10 Reasons We Love The Young Offenders
It’s The Best Irish Comedy in Years
Even someone from Not Cork would have to admit that the series sits head and shoulders above other similar Irish productions of recent years. Anyone that has started to watch an episode of the death-by-television series ‘Bridget and Eamon’ starring shouty 2FM breakfast show hosts Jennifer Zamparelli and Bernard O’Shea knows what we’re talking about.
And while the enjoyable Derry Girls series is funny – it is Shamrock Rovers to Young Offenders’ Cork City FC – champions of Ireland.
Cork Looks Unreal
Foott revels in portraying the rest of Cork city and county in all its true beauty. From the Shaky Bridge and vistas of the city from the Northside to Rosscarbery and Skibbereen the blue sky scenes, glorious bright sunshine and spectacular drone footage combine to show the People’s Republic in all its true glory – its lovable characters aren’t the only reason The Young Offenders is like a giant tourist advertisement for Cork.
As our two boys move around the city and county it adds to the fun trying to spot and name the area each scene was filmed in – possibly to the point where you have to pause the show and have a debate about whether that street is the South Mall end of Marlborough Street or the one down the back of the College’a Comm.
Actors Who Can Actually Act Scobey
To get buy in from Corkonians, series producer Peter Foott needed to cast superb actors for the roles of Jock and Conor and with Chris Walley and Alex Murphy he came up trumps.
A thorn in the side of many Cork productions, especially theatre, has always been actors from affluent backgrounds trying and failing to do impeccable scobey accents – they can often be clumsy and if there’s a badly misplaced “boy” or too much sing-song in the wrong part of a sentence it can cast a shadow over an otherwise credible production.
These boys really nail it though – they’d fit right in with the hyper hormonal “feenagers” outside the peace park on a Saturday afternoon.
As well as making the Rebel county look amazing The Young Offenders makes it sound good too by peppering the series with top feel-good choons like Turnip Fish by Sultan’s of Ping and After All by the Frank and Walters adding icing to an already delicious Cork cake.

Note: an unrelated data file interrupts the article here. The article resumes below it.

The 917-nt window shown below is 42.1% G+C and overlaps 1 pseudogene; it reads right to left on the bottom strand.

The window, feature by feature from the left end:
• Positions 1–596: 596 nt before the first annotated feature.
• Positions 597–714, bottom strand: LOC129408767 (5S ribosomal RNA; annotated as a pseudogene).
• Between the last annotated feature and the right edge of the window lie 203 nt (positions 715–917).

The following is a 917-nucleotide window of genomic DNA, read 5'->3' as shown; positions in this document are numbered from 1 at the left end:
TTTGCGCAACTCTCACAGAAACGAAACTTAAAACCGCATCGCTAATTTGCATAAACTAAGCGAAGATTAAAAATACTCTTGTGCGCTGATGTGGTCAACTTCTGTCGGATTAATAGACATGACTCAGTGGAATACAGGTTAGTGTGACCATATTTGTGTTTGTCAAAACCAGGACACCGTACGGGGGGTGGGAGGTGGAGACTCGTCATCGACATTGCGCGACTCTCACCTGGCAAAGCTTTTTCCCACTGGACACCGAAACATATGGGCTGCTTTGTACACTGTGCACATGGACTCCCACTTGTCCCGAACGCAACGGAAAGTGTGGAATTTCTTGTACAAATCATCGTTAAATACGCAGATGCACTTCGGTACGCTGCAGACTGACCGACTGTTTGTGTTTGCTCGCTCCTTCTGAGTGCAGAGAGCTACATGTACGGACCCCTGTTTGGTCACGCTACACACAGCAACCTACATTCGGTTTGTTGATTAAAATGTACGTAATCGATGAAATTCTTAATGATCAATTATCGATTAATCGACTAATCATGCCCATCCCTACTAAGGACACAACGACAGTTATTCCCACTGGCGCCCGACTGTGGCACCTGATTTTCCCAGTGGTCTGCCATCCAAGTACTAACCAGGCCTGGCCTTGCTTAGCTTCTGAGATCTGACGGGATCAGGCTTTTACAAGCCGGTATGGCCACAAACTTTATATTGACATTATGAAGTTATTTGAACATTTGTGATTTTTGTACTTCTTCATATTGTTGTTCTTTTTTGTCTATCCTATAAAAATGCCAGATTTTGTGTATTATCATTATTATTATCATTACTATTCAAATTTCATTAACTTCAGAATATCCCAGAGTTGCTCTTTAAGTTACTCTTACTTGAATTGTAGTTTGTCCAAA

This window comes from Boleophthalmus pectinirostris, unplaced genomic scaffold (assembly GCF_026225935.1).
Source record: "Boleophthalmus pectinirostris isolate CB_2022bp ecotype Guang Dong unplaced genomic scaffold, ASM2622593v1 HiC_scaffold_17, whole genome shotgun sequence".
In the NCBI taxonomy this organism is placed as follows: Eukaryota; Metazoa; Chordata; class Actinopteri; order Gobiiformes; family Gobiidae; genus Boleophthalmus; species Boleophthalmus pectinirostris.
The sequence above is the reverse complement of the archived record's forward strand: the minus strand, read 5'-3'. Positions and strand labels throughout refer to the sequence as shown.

Young Offenders script is hilarious and its cast deliver its gags with impeccable comic timing but the series wouldn’t have been what it is if it was wall to wall craic. Neither Jock nor Conor have siblings, both have lost a parent and Jock’s abusive, alcoholic father adds even more
weight and dependency to the boys’ intense friendship. Foott uses this darkness to great effect – just as you’re starting to get a lump in your throat, he fires off another magazine full of gags.
The Real Deal
Many Young Offenders fans have possibly never been to council estates like those inhabited by Jock and Conor. Those used in Young Offenders are not sets specially constructed for TV – and while there are some small exaggerations for comedic effect they are real places that real Corkonians live now and will continue to live.
Cork is rightly portrayed for the beautiful city and county that it is but the producers don’t shy away from ensuring the series is authentic either.
Pure Cork Humour
The Young Offenders series is dense with nuggets of unexpected silliness like the moment Jock and Conor “check” each others togs before they jump off the Shaky Bridge or the eccentric Skibbereen Farmer and his hilarious hatred of a duck. The witty one liners, high farce and eccentric but authentic characters (like mad Billy Murphy) the humour is pure Cork.
An unreal ending with an unreal song at the end of an unreal series. They saved the best for last in the side-splitting fourth episode.
They Left The Door Wide Open
For a second series that is. How will Jock cope with being a father? Is Conor’s hilarious frigidity gone forever? Will his mam, Máiréad, and her Garda friend finally hit it off? So many questions and a burning desire to see more of Cork on the telly that a second series should be written into law.
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